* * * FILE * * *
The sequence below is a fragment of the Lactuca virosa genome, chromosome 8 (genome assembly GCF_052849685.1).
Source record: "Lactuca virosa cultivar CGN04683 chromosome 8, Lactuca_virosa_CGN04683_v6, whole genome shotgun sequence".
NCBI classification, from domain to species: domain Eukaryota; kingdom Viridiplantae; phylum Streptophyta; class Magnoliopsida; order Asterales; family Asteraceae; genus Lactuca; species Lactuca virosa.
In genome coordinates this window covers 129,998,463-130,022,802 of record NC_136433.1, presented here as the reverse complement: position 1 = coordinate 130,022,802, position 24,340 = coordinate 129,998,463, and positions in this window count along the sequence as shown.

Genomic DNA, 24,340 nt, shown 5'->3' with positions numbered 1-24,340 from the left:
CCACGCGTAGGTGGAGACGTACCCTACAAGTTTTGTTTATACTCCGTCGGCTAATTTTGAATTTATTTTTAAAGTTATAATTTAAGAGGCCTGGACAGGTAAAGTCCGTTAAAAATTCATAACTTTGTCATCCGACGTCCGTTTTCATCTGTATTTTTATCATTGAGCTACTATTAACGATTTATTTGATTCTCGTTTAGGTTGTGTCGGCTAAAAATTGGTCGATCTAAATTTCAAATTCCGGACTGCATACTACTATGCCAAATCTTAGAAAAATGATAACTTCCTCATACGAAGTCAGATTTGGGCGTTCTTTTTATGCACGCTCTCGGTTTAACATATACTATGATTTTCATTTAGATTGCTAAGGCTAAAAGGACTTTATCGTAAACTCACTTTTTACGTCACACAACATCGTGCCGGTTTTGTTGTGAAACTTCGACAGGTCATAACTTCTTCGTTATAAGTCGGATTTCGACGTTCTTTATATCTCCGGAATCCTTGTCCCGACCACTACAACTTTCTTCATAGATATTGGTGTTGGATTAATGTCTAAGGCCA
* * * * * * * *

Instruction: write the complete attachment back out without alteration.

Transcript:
The sequence below is a fragment of the Lactuca virosa genome, chromosome 8 (genome assembly GCF_052849685.1).
Source record: "Lactuca virosa cultivar CGN04683 chromosome 8, Lactuca_virosa_CGN04683_v6, whole genome shotgun sequence".
NCBI classification, from domain to species: domain Eukaryota; kingdom Viridiplantae; phylum Streptophyta; class Magnoliopsida; order Asterales; family Asteraceae; genus Lactuca; species Lactuca virosa.
In genome coordinates this window covers 129,998,463-130,022,802 of record NC_136433.1, presented here as the reverse complement: position 1 = coordinate 130,022,802, position 24,340 = coordinate 129,998,463, and positions in this window count along the sequence as shown.

Genomic DNA, 24,340 nt, shown 5'->3' with positions numbered 1-24,340 from the left:
CCACGCGTAGGTGGAGACGTACCCTACAAGTTTTGTTTATACTCCGTCGGCTAATTTTGAATTTATTTTTAAAGTTATAATTTAAGAGGCCTGGACAGGTAAAGTCCGTTAAAAATTCATAACTTTGTCATCCGACGTCCGTTTTCATCTGTATTTTTATCATTGAGCTACTATTAACGATTTATTTGATTCTCGTTTAGGTTGTGTCGGCTAAAAATTGGTCGATCTAAATTTCAAATTCCGGACTGCATACTACTATGCCAAATCTTAGAAAAATGATAACTTCCTCATACGAAGTCAGATTTGGGCGTTCTTTTTATGCACGCTCTCGGTTTAACATATACTATGATTTTCATTTAGATTGCTAAGGCTAAAAGGACTTTATCGTAAACTCACTTTTTACGTCACACAACATCGTGCCGGTTTTGTTGTGAAACTTCGACAGGTCATAACTTCTTCGTTATAAGTCGGATTTCGACGTTCTTTATATCTCCGGAATCCTTGTCCCGACCACTACAACTTTCTTCATAGATATTGGTGTTGGATTAATGTCTAAGGCCA